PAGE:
No doubt, Mutual Fund remains a very attractive investment option in India. So, it becomes really important to know what are the charges involved in investing in mutual funds, particularly for investors.

Broadly, there are three types of charges associated with mutual fund investments:

One-time charges:

  1.  Entry load: It is the charge levied by the AMC when the units of a mutual fund are being purchased. This amount is deducted from the Net Asset Value (NAV), which means investors would purchase a mutual fund at the net asset value (NAV) plus the entry load. In India, until 2009, an entry load of up to 2.25% of the value of the investment was charged. Since this practice is negatively impacting the mutual fund industry, SEBI has abolished the charging of entry load.
  2. Exit load: This is the charge levied by the AMC when the investors sell off their units before a stipulated time. This fee is levied in order to discourage investors from opting out of the scheme and to reduce the number of withdrawal. Different fund houses charge different entry load fees varying from0.50% to 3.00%, depending on a predetermined holding period. But if the investors continue to hold the investment beyond the specified period, no exit load is charged. For instance, an equity fund currently at a NAV of ₹52/- per unit charges an exit load of 1% if the investor exits within 1 year of investment. If an investor wants to sell his mutual fund units, which were bought 6 months back the redemption NAV for such investor would be ₹51.28/-If the investor has sold 1000units, the total exit load applicable would be ₹528/-. A Mutual Fund cannot use these charges for paying commission or meeting any of their expenses. This ₹528/ should be invested back into the fund, which would benefit the investors who remain invested for long term.If the investor would have exited the scheme after 1 year, no exit load would have been there.
  3. Transaction charges: A nominal amount has to be paid by investors as transaction fees. This is a fee which is charged only once during an investment. AMCs can charge new a transaction fee of ₹150 for new investors and ₹100 for existing investors, on investments worth ₹10,000 and above. However, if the investment is worth less than ₹10,000, then transaction fees are not levied.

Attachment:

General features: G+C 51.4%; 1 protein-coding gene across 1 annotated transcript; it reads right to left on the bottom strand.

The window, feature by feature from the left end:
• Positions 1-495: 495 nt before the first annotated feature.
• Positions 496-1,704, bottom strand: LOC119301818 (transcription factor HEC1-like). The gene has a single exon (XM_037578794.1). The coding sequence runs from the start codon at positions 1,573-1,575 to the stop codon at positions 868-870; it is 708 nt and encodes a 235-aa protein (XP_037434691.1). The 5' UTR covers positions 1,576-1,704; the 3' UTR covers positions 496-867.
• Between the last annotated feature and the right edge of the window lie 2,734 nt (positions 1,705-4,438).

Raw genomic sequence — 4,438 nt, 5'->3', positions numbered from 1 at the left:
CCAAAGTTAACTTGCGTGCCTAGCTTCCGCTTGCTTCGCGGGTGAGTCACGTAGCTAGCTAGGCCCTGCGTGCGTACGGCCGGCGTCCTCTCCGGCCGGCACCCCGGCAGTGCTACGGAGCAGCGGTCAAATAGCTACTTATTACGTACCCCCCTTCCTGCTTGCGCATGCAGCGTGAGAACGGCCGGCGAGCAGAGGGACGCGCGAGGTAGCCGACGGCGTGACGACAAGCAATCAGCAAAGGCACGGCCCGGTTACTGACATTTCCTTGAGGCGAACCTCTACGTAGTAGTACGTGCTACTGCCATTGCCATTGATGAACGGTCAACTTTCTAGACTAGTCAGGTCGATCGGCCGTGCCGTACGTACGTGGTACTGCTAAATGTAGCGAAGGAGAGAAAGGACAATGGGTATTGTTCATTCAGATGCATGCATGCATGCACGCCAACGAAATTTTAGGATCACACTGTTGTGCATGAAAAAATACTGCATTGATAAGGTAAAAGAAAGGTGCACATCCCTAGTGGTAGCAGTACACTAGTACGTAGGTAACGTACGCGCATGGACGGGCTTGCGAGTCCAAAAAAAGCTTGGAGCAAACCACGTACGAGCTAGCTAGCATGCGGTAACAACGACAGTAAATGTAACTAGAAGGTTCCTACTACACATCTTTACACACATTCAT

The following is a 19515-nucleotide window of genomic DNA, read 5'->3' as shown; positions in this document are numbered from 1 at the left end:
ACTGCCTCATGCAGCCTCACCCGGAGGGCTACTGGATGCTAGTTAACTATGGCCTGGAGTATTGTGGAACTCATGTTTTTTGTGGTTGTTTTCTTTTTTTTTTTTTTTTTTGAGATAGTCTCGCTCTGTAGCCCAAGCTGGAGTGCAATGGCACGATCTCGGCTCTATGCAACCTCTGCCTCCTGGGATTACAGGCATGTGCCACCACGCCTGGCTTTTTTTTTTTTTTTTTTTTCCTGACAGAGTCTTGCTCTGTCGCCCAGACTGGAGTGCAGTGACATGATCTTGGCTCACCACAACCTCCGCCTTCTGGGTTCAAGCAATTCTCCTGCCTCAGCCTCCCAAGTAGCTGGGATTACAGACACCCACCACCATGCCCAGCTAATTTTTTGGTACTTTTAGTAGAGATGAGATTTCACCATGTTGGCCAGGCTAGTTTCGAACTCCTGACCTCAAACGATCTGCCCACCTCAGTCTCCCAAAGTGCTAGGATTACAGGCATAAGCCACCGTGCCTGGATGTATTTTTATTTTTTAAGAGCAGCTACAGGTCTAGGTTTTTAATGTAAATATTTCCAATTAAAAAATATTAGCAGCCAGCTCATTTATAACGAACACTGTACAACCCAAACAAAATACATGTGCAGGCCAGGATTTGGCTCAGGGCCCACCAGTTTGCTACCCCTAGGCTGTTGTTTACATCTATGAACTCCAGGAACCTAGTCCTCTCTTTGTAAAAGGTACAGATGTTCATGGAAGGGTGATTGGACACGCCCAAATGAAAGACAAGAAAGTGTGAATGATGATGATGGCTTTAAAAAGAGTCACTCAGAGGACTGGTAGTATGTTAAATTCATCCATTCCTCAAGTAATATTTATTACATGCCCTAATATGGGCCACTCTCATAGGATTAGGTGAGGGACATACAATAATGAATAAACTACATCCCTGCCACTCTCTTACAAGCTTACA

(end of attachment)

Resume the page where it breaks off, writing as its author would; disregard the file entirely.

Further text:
Recurring Expenses/ Fund management expenses/Expense Ratio:

These expenses are charged by the AMC on the Daily Net Assets of the specific mutual fund and are deducted every day from the Net Assets of the fund and NAV declared is after adjusting the expenses. However, SEBI has placed certain restrictions on charging such expenses as listed below:


However, the Asset Management Companies can charge an additional 30 bps of Total Expense Ratio if the recent inflows from cities other than that listed as the top 15 reach up to 15% of the scheme’s Assets Under Management (AUM) or 30% of the gross inflows in the mutual fund scheme. The highest value is taken into consideration. This means that, if the TER limit on equity schemes are 2.5% there is a chance of this going up to 2.8%.

On the other hand, any additional expense ratio charged will be reduced if inflows from cities other than that listed as the top 15 is redeemed within a year from the investment date.

Let’s take an example to understand the computation of expenses ratio:

For instance, there are two categories of diversified equity funds offered by different mutual fund companies. Fund A has a total size of ₹1000crs and Fund B has a total size of ₹100crs. Does it make the difference in terms of the total expenses charged by the fund?

Let’s find out-

Fund A with Net Assets ₹1000 crores has an expense ratio of ₹2.05% (20.05/1000). On the other hand, Fund B with Net Assets ₹100 crores has an expense ratio of ₹2.50% (2.5/100).

From the above illustration, it is evident that expense ratio do vary according to the size of the net assets of the fund. Higher the net assets, lower expense ratio and lower the net assets higher the expense ratio.

Other Charges:

There are some other indirect costs incurred by investors during the investment tenure. This includes charges related to opening a demat account, maintaining the demat account, brokerage charges etc. While buying and selling stocks, a security transaction tax is levied which also has to be paid by investors.


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